In placing restrictions on the level of commitment required to be taken on as a volunteer, those who rely on voluntary help are missing 3 key target groups which are likely to contain many ‘would-be’ volunteers who would be highly likely to be able to make a significant contribution to volunteering, if they could take advantage of a fully-flexible arrangement. Here are some of the reasons why…

The Full-Time Worker

Some people might think that somebody who worked in a ‘high-flying’ profession, e.g., a surgeon, a lawyer or a stockbroker (or it could be any busy profession for that matter or any full-time job), would simply not have the inclination to participate in voluntary work. However, in thinking that, you would be very much mistaken. On the contrary, many full-time workers and high-flying professionals have commented that they would like to give something back to the community in the form of voluntary work but that their work commitments coupled with family commitments at home means that there is simply no way they can volunteer if they’re required to carry out their duties at a set time and for a set amount of time each week or month.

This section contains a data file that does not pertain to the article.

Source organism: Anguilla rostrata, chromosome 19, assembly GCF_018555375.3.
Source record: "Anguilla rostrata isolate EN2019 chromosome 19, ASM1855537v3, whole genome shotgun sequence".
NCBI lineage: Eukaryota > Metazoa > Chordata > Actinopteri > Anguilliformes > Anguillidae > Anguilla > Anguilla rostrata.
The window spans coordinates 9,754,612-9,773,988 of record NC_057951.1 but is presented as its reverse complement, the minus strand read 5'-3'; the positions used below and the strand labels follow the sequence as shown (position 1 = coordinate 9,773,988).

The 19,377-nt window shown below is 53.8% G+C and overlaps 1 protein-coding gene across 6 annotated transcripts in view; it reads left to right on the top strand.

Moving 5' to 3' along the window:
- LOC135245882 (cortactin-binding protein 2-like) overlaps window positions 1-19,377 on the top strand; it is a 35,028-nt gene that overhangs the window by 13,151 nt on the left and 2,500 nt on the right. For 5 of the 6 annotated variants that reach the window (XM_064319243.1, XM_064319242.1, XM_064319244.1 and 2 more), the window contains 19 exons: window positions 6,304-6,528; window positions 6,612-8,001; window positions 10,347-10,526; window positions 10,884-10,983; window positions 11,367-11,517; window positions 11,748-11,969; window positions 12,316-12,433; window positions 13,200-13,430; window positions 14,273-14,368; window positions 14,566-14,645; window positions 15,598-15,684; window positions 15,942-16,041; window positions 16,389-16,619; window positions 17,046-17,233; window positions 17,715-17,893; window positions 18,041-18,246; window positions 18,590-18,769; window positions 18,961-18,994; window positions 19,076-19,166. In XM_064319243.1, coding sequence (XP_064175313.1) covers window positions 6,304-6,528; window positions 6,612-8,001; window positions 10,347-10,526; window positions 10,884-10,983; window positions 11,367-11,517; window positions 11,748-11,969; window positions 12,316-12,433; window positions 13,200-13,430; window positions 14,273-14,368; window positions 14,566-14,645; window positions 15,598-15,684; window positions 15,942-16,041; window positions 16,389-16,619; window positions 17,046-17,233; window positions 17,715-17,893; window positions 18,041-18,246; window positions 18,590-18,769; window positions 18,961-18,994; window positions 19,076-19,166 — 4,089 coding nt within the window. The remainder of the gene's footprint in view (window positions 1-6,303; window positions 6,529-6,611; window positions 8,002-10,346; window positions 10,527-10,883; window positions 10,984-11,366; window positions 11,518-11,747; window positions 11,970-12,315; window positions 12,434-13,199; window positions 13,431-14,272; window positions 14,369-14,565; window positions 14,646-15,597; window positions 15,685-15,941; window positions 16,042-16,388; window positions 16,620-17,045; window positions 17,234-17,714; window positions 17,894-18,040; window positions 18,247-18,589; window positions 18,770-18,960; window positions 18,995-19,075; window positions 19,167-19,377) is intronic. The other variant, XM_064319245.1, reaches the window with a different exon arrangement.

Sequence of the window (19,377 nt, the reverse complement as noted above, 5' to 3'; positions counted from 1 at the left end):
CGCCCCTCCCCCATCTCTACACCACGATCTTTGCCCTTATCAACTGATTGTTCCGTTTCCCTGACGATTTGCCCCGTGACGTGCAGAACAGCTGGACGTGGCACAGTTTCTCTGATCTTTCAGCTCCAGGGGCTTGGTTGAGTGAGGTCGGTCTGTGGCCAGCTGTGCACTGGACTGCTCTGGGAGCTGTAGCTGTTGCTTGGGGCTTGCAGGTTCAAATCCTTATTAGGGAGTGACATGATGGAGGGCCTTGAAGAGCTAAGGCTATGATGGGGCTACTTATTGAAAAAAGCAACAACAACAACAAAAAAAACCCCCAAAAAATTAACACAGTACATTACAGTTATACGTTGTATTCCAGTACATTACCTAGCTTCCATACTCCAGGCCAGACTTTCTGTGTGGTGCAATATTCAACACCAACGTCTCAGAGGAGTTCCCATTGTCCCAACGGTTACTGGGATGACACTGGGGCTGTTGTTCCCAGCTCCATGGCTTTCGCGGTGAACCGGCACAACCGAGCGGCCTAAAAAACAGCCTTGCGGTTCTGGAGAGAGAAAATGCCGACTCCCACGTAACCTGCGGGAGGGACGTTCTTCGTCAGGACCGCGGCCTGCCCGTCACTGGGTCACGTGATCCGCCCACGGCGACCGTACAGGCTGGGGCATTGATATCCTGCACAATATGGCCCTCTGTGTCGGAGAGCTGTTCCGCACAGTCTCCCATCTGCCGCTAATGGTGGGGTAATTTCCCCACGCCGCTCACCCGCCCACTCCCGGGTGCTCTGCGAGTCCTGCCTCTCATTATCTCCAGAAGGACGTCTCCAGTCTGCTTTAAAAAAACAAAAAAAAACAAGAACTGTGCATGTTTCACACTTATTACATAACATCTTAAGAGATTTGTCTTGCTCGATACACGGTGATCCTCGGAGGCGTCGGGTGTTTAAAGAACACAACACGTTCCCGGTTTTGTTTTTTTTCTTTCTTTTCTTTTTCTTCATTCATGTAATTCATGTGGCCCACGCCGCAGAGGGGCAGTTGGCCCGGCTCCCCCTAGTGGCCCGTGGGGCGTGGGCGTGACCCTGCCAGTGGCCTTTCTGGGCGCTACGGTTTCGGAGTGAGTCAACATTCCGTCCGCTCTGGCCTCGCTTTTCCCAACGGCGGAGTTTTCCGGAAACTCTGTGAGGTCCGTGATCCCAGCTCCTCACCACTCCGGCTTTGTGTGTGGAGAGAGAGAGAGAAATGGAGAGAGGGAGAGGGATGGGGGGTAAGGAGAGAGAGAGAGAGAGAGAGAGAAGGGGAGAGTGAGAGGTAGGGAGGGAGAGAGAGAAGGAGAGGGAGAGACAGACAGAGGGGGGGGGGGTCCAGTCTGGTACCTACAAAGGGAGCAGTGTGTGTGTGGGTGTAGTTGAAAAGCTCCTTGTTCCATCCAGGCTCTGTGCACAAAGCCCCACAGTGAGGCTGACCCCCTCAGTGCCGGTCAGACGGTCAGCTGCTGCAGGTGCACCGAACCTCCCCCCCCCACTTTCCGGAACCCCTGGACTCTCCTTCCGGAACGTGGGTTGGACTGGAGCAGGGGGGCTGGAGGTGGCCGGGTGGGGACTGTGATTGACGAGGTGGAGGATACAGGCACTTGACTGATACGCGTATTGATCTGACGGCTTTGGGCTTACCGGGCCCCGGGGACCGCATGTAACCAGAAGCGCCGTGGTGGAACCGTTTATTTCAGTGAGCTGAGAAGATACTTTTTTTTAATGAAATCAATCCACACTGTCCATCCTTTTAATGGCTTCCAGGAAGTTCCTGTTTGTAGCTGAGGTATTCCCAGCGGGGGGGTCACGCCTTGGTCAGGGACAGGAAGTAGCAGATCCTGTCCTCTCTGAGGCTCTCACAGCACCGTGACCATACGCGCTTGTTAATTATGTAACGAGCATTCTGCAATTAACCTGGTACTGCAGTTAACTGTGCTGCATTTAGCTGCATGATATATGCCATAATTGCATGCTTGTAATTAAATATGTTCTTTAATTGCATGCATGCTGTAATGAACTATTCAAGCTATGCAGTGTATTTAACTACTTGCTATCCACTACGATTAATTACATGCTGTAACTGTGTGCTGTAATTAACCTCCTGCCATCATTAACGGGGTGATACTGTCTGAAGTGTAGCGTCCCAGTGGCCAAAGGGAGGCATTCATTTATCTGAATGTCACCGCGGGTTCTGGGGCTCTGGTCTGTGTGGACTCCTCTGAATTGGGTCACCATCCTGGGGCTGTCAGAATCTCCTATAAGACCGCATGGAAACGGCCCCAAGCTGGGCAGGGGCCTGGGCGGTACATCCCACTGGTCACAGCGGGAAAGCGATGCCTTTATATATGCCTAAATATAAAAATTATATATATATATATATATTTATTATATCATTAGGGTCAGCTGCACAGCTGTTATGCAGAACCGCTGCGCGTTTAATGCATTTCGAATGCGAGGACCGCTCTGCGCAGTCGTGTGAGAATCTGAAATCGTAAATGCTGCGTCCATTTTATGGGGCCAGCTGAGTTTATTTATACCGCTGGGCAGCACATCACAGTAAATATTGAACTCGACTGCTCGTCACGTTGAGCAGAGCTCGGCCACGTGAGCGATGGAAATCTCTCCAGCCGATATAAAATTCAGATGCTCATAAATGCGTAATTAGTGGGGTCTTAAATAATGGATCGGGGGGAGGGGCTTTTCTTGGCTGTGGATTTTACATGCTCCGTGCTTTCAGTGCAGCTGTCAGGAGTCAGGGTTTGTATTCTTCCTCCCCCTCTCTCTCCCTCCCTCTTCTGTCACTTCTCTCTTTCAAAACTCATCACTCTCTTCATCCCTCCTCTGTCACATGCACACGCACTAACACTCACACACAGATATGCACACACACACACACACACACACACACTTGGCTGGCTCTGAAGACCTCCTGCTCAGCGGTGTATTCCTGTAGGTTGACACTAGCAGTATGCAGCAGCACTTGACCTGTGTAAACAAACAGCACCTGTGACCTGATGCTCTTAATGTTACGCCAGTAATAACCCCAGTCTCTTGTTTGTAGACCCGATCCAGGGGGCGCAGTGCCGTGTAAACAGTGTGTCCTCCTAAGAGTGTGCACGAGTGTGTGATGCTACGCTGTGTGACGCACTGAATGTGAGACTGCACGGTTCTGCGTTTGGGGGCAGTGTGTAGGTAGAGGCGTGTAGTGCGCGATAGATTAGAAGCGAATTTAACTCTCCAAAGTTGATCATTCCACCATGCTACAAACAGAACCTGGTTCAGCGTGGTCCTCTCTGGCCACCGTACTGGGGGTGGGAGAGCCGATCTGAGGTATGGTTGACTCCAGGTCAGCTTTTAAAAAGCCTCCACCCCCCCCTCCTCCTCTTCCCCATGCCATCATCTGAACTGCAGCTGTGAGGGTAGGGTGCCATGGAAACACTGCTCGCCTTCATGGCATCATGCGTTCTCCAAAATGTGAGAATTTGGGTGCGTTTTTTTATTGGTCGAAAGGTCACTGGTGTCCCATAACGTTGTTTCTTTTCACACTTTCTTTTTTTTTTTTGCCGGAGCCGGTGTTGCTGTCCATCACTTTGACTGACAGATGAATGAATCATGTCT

The Young Person

Young people too lead very busy lives. Many of them will be students trying to juggle the demands of academic life with a hectic social life. Many will also be in full or part-time employment. Others will be members of sports clubs with the added commitments that this takes up. However, many young people are attracted to volunteering because they’ll also have a passion for a particular cause or, in a lot of cases, they can see the added benefit that a voluntary job can give them in terms of it looking good on their CV and in providing them with many skills and often training opportunities with which to enable them to aim higher in their chosen career path or to open new avenues to them.